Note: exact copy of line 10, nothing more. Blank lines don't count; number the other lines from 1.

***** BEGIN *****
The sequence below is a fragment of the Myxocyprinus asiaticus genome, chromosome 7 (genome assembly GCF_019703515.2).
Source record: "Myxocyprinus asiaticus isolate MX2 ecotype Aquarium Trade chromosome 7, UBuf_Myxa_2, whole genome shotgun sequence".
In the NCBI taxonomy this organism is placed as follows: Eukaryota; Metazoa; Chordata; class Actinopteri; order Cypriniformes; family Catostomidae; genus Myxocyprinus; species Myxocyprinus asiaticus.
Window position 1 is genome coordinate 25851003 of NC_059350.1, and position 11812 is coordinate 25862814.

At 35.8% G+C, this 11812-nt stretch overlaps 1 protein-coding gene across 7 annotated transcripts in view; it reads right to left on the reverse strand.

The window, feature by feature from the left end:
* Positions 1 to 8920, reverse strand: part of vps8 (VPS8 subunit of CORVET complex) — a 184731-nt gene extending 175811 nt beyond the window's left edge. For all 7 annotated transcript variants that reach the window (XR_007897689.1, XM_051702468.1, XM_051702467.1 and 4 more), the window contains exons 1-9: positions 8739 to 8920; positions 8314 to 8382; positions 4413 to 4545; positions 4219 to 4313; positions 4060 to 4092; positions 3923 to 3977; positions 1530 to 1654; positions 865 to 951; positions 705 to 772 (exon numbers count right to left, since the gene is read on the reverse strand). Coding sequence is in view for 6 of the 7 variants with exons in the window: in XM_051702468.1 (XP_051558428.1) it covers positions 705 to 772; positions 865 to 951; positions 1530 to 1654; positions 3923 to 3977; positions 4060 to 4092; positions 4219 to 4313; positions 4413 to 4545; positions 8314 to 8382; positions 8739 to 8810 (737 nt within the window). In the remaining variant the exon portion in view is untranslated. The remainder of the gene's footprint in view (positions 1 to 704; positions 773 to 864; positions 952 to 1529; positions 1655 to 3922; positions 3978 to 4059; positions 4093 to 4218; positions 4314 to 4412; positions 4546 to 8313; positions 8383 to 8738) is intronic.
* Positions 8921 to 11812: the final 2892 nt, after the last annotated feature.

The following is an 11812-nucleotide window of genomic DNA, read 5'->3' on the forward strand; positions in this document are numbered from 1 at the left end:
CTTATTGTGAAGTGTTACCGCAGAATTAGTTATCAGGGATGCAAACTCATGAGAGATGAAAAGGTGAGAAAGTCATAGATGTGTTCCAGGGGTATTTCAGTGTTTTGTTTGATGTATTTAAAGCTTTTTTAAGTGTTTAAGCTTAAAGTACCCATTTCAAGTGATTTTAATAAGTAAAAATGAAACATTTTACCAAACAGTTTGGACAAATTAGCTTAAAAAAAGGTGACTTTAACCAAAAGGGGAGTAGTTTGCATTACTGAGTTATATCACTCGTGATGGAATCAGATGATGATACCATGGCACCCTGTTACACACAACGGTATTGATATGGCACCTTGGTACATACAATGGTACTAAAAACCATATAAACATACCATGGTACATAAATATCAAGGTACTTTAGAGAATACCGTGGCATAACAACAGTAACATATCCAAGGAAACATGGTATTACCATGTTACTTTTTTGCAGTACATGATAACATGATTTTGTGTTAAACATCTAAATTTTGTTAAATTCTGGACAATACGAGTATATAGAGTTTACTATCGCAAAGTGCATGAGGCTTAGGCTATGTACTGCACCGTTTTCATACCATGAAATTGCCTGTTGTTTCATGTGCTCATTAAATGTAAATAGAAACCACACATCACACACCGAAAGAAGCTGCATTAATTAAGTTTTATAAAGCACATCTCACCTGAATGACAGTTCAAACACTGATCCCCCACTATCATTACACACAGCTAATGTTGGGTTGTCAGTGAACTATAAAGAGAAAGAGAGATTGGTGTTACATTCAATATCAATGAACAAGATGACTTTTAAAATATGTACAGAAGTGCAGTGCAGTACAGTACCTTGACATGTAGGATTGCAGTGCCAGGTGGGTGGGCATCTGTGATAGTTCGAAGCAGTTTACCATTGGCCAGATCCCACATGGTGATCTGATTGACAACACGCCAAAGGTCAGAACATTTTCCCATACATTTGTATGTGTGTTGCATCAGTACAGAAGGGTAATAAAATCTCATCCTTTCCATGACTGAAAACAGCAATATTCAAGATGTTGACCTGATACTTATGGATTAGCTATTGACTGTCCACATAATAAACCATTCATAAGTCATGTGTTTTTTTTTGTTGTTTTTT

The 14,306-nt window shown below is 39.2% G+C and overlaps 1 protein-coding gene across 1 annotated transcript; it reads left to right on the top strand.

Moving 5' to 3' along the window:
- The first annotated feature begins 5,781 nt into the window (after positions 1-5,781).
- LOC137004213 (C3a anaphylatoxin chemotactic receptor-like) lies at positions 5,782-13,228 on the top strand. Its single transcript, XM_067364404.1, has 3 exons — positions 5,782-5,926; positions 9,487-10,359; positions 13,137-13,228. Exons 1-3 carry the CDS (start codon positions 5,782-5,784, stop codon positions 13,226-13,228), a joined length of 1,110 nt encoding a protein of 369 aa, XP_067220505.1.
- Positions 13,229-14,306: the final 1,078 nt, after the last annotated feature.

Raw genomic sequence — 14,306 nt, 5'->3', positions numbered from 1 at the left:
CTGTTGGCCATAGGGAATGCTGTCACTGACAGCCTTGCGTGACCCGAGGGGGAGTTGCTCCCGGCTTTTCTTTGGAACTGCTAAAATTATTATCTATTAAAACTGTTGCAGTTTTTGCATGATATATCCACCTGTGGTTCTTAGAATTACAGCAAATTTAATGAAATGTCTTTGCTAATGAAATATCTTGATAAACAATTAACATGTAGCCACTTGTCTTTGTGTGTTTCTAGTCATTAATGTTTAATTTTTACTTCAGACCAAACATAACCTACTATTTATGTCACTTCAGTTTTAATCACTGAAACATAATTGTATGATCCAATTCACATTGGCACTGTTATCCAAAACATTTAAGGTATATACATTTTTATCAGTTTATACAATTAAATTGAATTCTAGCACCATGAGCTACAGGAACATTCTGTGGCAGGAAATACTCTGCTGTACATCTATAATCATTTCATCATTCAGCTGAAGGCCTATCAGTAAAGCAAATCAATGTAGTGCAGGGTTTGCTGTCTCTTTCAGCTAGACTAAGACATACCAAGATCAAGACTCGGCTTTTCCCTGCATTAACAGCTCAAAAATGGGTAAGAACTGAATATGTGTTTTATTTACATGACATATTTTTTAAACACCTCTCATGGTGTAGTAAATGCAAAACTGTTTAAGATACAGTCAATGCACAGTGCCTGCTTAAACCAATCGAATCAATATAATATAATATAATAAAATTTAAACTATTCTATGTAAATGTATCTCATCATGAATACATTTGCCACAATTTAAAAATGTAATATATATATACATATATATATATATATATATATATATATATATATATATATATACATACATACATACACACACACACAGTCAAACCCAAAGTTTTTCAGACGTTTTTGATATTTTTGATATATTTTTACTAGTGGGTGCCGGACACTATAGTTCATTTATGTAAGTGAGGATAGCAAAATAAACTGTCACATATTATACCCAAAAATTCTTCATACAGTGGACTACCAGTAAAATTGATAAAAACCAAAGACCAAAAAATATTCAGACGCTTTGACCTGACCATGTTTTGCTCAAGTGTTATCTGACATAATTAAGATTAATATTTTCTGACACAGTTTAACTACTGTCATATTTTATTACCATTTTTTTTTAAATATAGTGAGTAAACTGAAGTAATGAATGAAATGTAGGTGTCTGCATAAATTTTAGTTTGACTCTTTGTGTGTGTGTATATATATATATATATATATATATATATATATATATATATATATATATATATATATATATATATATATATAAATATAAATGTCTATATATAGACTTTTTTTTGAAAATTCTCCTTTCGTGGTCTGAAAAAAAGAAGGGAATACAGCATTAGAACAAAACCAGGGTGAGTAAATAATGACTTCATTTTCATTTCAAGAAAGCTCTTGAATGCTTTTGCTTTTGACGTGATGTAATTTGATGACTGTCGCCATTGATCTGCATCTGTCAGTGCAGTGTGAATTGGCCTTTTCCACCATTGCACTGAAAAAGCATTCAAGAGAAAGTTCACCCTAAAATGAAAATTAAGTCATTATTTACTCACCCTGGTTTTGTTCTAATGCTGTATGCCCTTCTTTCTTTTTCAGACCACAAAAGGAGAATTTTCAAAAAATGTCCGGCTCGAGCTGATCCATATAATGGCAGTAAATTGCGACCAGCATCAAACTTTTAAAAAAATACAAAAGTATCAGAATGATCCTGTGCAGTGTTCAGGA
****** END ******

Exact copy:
CTTATTGTGAAGTGTTACCGCAGAATTAGTTATCAGGGATGCAAACTCATGAGAGATGAAAAGGTGAGAAAGTCATAGATGTGTTCCAGGGGTATTTCAGTGTTTTGTTTGATGTATTTAAAGCTTTTTTAAGTGTTTAAGCTTAAAGTACCCATTTCAAGTGATTTTAATAAGTAAAAATGAAACATTTTACCAAACAGTTTGGACAAATTAGCTTAAAAAAAGGTGACTTTAACCAAAAGGGGAGTAGTTTGCATTACTGAGTTATATCACTCGTGATGGAATCAGATGATGATACCATGGCACCCTGTTACACACAACGGTATTGATATGGCACCTTGGTACATACAATGGTACTAAAAACCATATAAACATACCATGGTACATAAATATCAAGGTACTTTAGAGAATACCGTGGCATAACAACAGTAACATATCCAAGGAAACATGGTATTACCATGTTACTTTTTTGCAGTACATGATAACATGATTTTGTGTTAAACATCTAAATTTTGTTAAATTCTGGACAATACGAGTATATAGAGTTTACTATCGCAAAGTGCATGAGGCTTAGGCTATGTACTGCACCGTTTTCATACCATGAAATTGCCTGTTGTTTCATGTGCTCATTAAATGTAAATAGAAACCACACATCACACACCGAAAGAAGCTGCATTAATTAAGTTTTATAAAGCACATCTCACCTGAATGACAGTTCAAACACTGATCCCCCACTATCATTACACACAGCTAATGTTGGGTTGTCAGTGAACTATAAAGAGAAAGAGAGATTGGTGTTACATTCAATATCAATGAACAAGATGACTTTTAAAATATGTACAGAAGTGCAGTGCAGTACAGTACCTTGACATGTAGGATTGCAGTGCCAGGTGGGTGGGCATCTGTGATAGTTCGAAGCAGTTTACCATTGGCCAGATCCCACATGGTGATCTGATTGACAACACGCCAAAGGTCAGAACATTTTCCCATACATTTGTATGTGTGTTGCATCAGTACAGAAGGGTAATAAAATCTCATCCTTTCCATGACTGAAAACAGCAATATTCAAGATGTTGACCTGATACTTATGGATTAGCTATTGACTGTCCACATAATAAACCATTCATAAGTCATGTGTTTTTTTTTGTTGTTTTTT